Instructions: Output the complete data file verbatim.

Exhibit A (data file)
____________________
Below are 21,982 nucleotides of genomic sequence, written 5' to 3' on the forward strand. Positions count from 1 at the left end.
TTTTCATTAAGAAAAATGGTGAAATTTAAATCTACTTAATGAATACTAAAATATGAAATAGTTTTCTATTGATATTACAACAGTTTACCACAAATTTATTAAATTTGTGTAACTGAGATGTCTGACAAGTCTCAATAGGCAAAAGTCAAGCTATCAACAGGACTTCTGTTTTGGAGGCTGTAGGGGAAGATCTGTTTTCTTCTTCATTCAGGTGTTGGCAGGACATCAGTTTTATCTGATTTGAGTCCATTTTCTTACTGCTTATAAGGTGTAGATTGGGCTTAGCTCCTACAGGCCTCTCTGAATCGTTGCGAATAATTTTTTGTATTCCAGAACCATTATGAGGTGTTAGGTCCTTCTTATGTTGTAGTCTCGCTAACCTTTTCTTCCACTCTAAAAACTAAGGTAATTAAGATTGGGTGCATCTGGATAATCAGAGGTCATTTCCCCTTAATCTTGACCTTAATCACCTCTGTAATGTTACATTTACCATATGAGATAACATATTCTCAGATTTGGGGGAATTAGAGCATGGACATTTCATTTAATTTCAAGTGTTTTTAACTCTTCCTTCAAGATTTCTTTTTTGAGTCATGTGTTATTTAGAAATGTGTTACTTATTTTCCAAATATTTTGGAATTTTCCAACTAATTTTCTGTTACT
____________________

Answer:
Below are 21,982 nucleotides of genomic sequence, written 5' to 3' on the forward strand. Positions count from 1 at the left end.
TTTTCATTAAGAAAAATGGTGAAATTTAAATCTACTTAATGAATACTAAAATATGAAATAGTTTTCTATTGATATTACAACAGTTTACCACAAATTTATTAAATTTGTGTAACTGAGATGTCTGACAAGTCTCAATAGGCAAAAGTCAAGCTATCAACAGGACTTCTGTTTTGGAGGCTGTAGGGGAAGATCTGTTTTCTTCTTCATTCAGGTGTTGGCAGGACATCAGTTTTATCTGATTTGAGTCCATTTTCTTACTGCTTATAAGGTGTAGATTGGGCTTAGCTCCTACAGGCCTCTCTGAATCGTTGCGAATAATTTTTTGTATTCCAGAACCATTATGAGGTGTTAGGTCCTTCTTATGTTGTAGTCTCGCTAACCTTTTCTTCCACTCTAAAAACTAAGGTAATTAAGATTGGGTGCATCTGGATAATCAGAGGTCATTTCCCCTTAATCTTGACCTTAATCACCTCTGTAATGTTACATTTACCATATGAGATAACATATTCTCAGATTTGGGGGAATTAGAGCATGGACATTTCATTTAATTTCAAGTGTTTTTAACTCTTCCTTCAAGATTTCTTTTTTGAGTCATGTGTTATTTAGAAATGTGTTACTTATTTTCCAAATATTTTGGAATTTTCCAACTAATTTTCTGTTACT